Austen, Jane

Jane Austen (1775-1817) was an English novelist known for her witty, satiric novels portraying the social lives of the upper classes. Her stories, which uniformly ended in happy marriages, celebrated the virtues of reason and intelligence (as opposed to passion and impulse). The proof of Austen's universal appeal is the fact that all of her novels have been made into movies: "Emma", "Mansfield Park", "Northanger Abbey", "Persuasion", "Pride and Prejudice", and "Sense and Sensibility", not to mention Clueless (a parody of Emma).


Web:

http://home.earthlink.net/~lfdean/austen/
http://www.austen.com/
http://www.hants.gov.uk/austen/
http://www.jasa.net.au/jabiog.htm
http://www.pemberley.com/

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Brontė, Charlotte and Emily and Anne

The Brontė sisters Charlotte (1816-1855), Emily (1818-1848) and Anne (1820-1849) were English novelists. The sisters spent a lonely childhood in a remote area of English countryside, which no doubt contributed to their remarkably imaginative novels: "Wuthering Heights" (Emily), "Jane Eyre" (Charlotte), "The Tenant of Wildfell Hall" (Anne), and so on. An interesting fact -- rarely mentioned by modern literary critics -- is that the Brontės come between "bronco" and "brontosaurus" in the dictionary.


Web:

http://www.bibliomania.com/0/0/9/frameset.html
http://www.datehookup.com/content-the-bronte-sisters.htm
http://www.digital.library.upenn.edu/women/bronte/bronte-anne.html
http://www.lang.nagoya-u.ac.jp/~matsuoka/Bronte.html


Cather, Willa

"Cautiously I slipped from under the buffalo hide, got up on my knees and peered over the side of the wagon..." Does that sentence begin to stir your emotional dander and your love for adventure (at least, reading about adventure)? Yup, you'll love Willa Cather. Cather (1873-1947) was an American novelist and story writer who celebrated the pioneer spirit, which later became the burning flame beneath the American Dream. Cather wrote about life on the American frontier, balancing romantic imagery with a realistic portrait of the harshness of pioneer life. Cather's best-known books are "O Pioneers!" (1913), "My Įntonia" (1918), and "Death Comes for the Archbishop" (1927).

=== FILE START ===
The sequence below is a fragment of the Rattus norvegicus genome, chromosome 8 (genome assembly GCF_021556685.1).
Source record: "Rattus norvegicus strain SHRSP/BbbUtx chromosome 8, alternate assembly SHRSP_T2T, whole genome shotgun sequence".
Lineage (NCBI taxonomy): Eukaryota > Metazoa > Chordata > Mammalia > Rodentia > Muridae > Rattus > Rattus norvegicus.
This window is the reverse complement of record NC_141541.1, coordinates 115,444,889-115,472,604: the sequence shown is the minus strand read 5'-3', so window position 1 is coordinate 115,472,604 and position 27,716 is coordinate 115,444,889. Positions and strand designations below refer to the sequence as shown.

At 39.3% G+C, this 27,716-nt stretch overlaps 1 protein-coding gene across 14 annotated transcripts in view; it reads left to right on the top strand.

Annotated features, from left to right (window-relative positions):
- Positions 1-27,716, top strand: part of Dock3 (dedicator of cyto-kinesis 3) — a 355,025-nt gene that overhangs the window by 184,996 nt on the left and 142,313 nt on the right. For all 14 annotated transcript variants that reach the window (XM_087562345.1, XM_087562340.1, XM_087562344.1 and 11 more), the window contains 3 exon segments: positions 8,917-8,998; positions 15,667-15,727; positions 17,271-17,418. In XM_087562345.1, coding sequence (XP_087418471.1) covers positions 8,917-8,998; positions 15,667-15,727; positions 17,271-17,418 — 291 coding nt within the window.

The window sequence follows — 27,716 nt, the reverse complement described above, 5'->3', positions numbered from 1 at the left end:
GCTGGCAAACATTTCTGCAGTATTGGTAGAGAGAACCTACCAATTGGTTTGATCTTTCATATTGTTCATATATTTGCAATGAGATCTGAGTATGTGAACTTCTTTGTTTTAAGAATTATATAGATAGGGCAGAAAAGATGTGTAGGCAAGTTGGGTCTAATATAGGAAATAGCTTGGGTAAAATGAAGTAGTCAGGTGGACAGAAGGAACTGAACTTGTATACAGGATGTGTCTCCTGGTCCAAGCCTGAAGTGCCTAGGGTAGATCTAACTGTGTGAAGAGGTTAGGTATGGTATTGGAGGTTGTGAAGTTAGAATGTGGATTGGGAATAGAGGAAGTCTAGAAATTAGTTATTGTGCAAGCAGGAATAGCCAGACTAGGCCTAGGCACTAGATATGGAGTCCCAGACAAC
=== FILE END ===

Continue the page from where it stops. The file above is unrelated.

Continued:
Web:

http://fp.image.dk/fpemarxlind/
http://icg.harvard.edu/~cather/
http://www.unl.edu/Cather/
http://www.willacather.org/


Conrad, Joseph

Joseph Conrad (1857-1924) was born to Polish parents (his original name was Teodor Jozef Konrad Korzeniowski) in the Russian-dominated Ukraine and did not even learn to speak English until he was an adult. Although writing was difficult for Conrad, and English was his fourth language -- after Polish, Russian and French -- he was a master of atmosphere and characterization, and is considered one of the greatest writers of English fiction. Conrad's most well-known works are the novels "Lord Jim" and "Heart of Darkness". His work is imbued with a sensitivity to the nuances and ambiguities of what normal people call life, and what English teachers refer to as "the human condition".


Web:

http://www.bbc.co.uk/arts/books/author/conrad/
http://www.kirjasto.sci.fi/jconrad.htm
http://www.literatureclassics.com/authors/conrad/


Dante

Dante Alighieri (1265-1321) is best known for his poetical works "The Divine Comedy" and "The Inferno", which have been translated from Italian into many languages. Dante was not only a poet, he was a philosopher, a rhetorician and a statesman. "When I had journeyed half of our life's way, I found myself within a shadowed forest, for I had lost the path that does not stray..." Thus begins Dante's poem "The Inferno". Dante's works offer a keen insight into human nature, and are considered to be classic literature, the work of a genius.


Web:

http://www.greatdante.net/
http://www.princeton.edu/~dante/


Dickens, Charles

Charles Dickens (1812-1870) is perhaps the most famous English novelist of all time. Blessed with an extraordinary gift of satirical humor, melded with the ability to bring his readers both to laughter and to tears, Dickens managed to arouse the conscience of his audience while capturing the popular imagination of his time. More so than any other English novelist, Dickens had the ability to tell a story. Within his many novels ("Oliver Twist", "Great Expectations", "A Christmas Carol", and so on), Dickens created the most marvelous gallery of characters in English fiction. When I was an undergraduate, I had a friend named Ralph who liked to read Dickens to relax. Now, you don't know Ralph, but believe me, the fact that Dickens could write stories that, a hundred years later, could interest a guy like Ralph really says something.


Web:

http://humwww.ucsc.edu/dickens/
http://lang.nagoya-u.ac.jp/~matsuoka/Dickens.html
http://www.fidnet.com/~dap1955/dickens/

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Eliot, George